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Theodore Tilton (October 2, 1835 – May 29, 1907) was an American newspaper editor, poet and abolitionist. He was born in New York City to Silas Tilton and Eusebia Tilton (same surname). On his twentieth birthday, October 2, 1855, he married Elizabeth Richards. Tilton's newspaper work was fully supportive of abolitionism and the Northern cause in the American Civil War.

Theodore Tilton was present at The Southern Loyalist Convention held in Philadelphia in September 1866. Frederick Douglass writes of him in his autobiography:

“There was one man present who was brave enough to meet the duty of the hour; one who was neither afraid nor ashamed to own me as a man and a brother; one man of the purest Caucasian type, a poet and a scholar, brilliant as a writer, eloquent as a speaker, and holding a high influential position-the editor of a weekly journal having the largest circulation of any weekly paper in the city or State of New York- and the man was MR. Theodore Tilton. He came to me by the hand in a most brotherly way, and proposed to walk with me in the procession.”

From 1860 to 1871, Tilton was the assistant of Henry Ward Beecher. He gave the 1869 commencement speech for the Irving Literary Society.

In 1874 Tilton filed a complaint against Beecher for "criminal conversation" (adultery) with Elizabeth Richards Tilton and sued for a $100,000 judgment.[1][2]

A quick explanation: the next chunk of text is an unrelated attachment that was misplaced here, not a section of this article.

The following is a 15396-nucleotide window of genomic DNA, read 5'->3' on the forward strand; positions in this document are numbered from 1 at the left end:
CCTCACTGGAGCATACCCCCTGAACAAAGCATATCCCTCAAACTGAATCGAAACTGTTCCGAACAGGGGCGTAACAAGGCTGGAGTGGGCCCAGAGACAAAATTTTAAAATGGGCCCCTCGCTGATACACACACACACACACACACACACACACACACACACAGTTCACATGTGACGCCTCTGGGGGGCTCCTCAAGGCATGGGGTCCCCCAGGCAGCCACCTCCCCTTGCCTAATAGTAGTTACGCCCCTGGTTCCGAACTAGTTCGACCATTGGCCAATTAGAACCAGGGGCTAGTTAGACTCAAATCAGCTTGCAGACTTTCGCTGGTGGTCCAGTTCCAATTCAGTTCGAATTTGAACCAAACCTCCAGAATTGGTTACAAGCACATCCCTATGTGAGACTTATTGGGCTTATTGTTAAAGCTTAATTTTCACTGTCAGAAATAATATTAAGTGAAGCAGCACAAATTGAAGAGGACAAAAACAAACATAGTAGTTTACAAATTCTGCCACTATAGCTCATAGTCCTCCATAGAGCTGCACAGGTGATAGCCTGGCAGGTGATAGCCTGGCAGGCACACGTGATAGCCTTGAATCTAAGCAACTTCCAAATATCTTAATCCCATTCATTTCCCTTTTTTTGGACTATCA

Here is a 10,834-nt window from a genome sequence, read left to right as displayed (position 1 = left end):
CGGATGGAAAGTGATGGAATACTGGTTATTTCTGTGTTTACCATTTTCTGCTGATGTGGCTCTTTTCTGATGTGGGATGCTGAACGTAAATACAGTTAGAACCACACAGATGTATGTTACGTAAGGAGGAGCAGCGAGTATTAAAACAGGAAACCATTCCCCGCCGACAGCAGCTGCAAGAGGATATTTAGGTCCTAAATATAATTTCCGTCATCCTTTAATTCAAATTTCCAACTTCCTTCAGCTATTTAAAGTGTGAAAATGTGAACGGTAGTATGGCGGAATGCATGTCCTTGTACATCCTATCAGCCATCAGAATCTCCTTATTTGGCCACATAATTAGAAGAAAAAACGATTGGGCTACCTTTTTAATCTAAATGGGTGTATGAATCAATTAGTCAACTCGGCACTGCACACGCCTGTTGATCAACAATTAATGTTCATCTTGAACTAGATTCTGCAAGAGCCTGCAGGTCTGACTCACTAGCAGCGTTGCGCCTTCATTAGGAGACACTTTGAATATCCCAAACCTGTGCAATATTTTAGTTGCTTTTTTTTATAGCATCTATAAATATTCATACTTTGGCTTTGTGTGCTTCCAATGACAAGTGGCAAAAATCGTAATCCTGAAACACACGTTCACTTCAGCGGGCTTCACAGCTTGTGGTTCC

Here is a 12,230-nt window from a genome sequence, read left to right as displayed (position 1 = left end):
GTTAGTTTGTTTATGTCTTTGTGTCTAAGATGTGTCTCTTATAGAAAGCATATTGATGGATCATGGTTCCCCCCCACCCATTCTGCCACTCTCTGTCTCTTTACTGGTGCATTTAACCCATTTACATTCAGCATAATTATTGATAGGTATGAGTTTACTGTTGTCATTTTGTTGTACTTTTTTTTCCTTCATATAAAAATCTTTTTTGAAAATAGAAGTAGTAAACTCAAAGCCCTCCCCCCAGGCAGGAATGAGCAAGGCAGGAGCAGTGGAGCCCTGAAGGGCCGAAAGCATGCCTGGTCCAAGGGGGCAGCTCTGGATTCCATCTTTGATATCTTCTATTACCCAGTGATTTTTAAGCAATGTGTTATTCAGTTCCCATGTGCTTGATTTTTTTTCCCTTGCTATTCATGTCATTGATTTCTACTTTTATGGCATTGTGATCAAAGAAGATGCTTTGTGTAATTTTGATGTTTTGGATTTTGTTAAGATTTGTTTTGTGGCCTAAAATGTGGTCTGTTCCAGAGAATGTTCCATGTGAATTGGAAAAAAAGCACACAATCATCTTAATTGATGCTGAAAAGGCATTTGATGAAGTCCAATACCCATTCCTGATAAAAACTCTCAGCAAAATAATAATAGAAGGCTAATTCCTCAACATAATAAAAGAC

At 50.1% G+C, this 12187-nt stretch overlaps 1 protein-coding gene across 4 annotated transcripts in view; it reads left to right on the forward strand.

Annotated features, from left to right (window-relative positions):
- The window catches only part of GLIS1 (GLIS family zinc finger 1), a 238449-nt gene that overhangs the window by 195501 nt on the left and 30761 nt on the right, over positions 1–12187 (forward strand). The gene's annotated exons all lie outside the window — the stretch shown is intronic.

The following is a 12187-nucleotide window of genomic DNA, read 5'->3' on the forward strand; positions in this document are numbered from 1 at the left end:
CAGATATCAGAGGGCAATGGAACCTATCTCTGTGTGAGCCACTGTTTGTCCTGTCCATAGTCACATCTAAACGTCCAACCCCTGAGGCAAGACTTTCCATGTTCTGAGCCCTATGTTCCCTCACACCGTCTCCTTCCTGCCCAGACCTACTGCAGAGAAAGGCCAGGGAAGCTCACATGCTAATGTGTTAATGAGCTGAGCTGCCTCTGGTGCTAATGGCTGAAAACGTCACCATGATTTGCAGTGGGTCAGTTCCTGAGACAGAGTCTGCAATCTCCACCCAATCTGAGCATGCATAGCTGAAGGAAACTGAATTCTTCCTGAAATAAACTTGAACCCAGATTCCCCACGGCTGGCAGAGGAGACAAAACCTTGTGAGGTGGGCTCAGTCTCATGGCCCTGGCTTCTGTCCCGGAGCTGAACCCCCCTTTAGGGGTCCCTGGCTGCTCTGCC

The Beecher-Tilton trial ended in a deadlocked jury. Afterwards, Tilton moved to Paris, where he lived for the rest of his life. In the 1880s, Tilton frequently played chess with fellow American exile (but ex-Confederate) Judah Benjamin, until the latter died in 1884.

Work referencedEdit

Robert Plant put Tilton's 1858 poem "The King's Ring: Even This Shall Pass Away"[3] to music, a recording of which is on Band of Joy.

Principal worksEdit

  • Victoria C. Woodhull. A Biographical Sketch. 1871.
  • Tempest-Tossed A Romance. 1874.
  • The Complete Poetical Works of Theodore Tilton in One Volume With a Preface on Ballad-Making and an Appendix on Old Norse Myths & Fables. 1897.

ReferencesEdit

  • Fox, Richard Wightman. Trials of Intimacy Love and Loss in the Beecher-Tilton Scandal. Chicago, IL: University of Chicago Press, 1999.
  • Applegate, Debby. The Most Famous Man in America: The Biography of Henry Ward Beecher. New York: Doubleday, 2006.
  • Tilton's literary work Accessed January 25, 2008
  • Life and Times of Frederick Douglass, Chapter “Vast Changes”. Reference to Theodore Tilton
Specific
  1. ^ Theodore Tilton Vs. Henry Ward Beecher: Action for Crim. Con. Tried in the City Court of Brooklyn, Chief Justice Joseph Neilson, Presiding. Volume 1. McDivitt, Campbell & Company. 1875.
  2. ^ Theodore Tilton Vs. Henry Ward Beecher, Action for Crim. Con. Tried in the City Court of Brooklyn, Chief Justice Joseph Neilson, Presiding. Verbatim Report by the Official Stenographer. Volume 2. McDivitt, Campbell & Company. 1875.
  3. ^ Tilton, Theodore (1897). The Complete Poetical Works of Theodore Tilton in One Volume: With a Preface on Ballad-making and an Appendix on Old Norse Myths & Fables. T. Fisher Unwin.

External linksEdit